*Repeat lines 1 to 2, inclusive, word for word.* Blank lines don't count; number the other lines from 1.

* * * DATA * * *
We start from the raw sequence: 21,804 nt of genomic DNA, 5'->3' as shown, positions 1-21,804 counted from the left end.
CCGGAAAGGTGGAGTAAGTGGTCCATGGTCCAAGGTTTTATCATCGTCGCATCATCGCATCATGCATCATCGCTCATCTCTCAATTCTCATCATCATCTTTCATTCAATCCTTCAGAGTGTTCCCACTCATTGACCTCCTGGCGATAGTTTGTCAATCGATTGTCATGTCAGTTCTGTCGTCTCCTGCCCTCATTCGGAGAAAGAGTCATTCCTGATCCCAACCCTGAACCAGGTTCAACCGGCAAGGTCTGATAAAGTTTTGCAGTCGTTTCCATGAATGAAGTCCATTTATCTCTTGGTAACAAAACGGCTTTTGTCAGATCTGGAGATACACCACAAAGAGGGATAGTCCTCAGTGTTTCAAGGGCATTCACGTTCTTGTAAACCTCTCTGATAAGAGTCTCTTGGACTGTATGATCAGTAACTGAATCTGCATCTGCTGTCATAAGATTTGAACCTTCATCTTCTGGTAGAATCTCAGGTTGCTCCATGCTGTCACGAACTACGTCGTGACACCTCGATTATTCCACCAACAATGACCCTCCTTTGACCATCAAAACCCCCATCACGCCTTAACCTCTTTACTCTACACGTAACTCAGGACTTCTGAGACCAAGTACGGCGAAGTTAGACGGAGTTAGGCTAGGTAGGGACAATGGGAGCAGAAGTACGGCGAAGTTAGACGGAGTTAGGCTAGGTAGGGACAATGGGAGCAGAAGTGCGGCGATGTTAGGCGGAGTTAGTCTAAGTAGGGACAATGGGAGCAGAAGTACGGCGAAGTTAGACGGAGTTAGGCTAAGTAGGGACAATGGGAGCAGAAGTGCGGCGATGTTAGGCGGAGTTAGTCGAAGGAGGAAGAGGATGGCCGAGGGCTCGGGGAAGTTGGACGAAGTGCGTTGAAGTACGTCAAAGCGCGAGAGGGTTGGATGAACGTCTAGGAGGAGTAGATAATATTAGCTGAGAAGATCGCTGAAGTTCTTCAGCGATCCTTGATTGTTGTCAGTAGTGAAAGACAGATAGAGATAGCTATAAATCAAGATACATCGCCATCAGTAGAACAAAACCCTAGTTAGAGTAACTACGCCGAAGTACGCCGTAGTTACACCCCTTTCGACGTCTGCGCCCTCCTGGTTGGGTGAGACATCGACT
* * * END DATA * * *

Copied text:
We start from the raw sequence: 21,804 nt of genomic DNA, 5'->3' as shown, positions 1-21,804 counted from the left end.
CCGGAAAGGTGGAGTAAGTGGTCCATGGTCCAAGGTTTTATCATCGTCGCATCATCGCATCATGCATCATCGCTCATCTCTCAATTCTCATCATCATCTTTCATTCAATCCTTCAGAGTGTTCCCACTCATTGACCTCCTGGCGATAGTTTGTCAATCGATTGTCATGTCAGTTCTGTCGTCTCCTGCCCTCATTCGGAGAAAGAGTCATTCCTGATCCCAACCCTGAACCAGGTTCAACCGGCAAGGTCTGATAAAGTTTTGCAGTCGTTTCCATGAATGAAGTCCATTTATCTCTTGGTAACAAAACGGCTTTTGTCAGATCTGGAGATACACCACAAAGAGGGATAGTCCTCAGTGTTTCAAGGGCATTCACGTTCTTGTAAACCTCTCTGATAAGAGTCTCTTGGACTGTATGATCAGTAACTGAATCTGCATCTGCTGTCATAAGATTTGAACCTTCATCTTCTGGTAGAATCTCAGGTTGCTCCATGCTGTCACGAACTACGTCGTGACACCTCGATTATTCCACCAACAATGACCCTCCTTTGACCATCAAAACCCCCATCACGCCTTAACCTCTTTACTCTACACGTAACTCAGGACTTCTGAGACCAAGTACGGCGAAGTTAGACGGAGTTAGGCTAGGTAGGGACAATGGGAGCAGAAGTACGGCGAAGTTAGACGGAGTTAGGCTAGGTAGGGACAATGGGAGCAGAAGTGCGGCGATGTTAGGCGGAGTTAGTCTAAGTAGGGACAATGGGAGCAGAAGTACGGCGAAGTTAGACGGAGTTAGGCTAAGTAGGGACAATGGGAGCAGAAGTGCGGCGATGTTAGGCGGAGTTAGTCGAAGGAGGAAGAGGATGGCCGAGGGCTCGGGGAAGTTGGACGAAGTGCGTTGAAGTACGTCAAAGCGCGAGAGGGTTGGATGAACGTCTAGGAGGAGTAGATAATATTAGCTGAGAAGATCGCTGAAGTTCTTCAGCGATCCTTGATTGTTGTCAGTAGTGAAAGACAGATAGAGATAGCTATAAATCAAGATACATCGCCATCAGTAGAACAAAACCCTAGTTAGAGTAACTACGCCGAAGTACGCCGTAGTTACACCCCTTTCGACGTCTGCGCCCTCCTGGTTGGGTGAGACATCGACT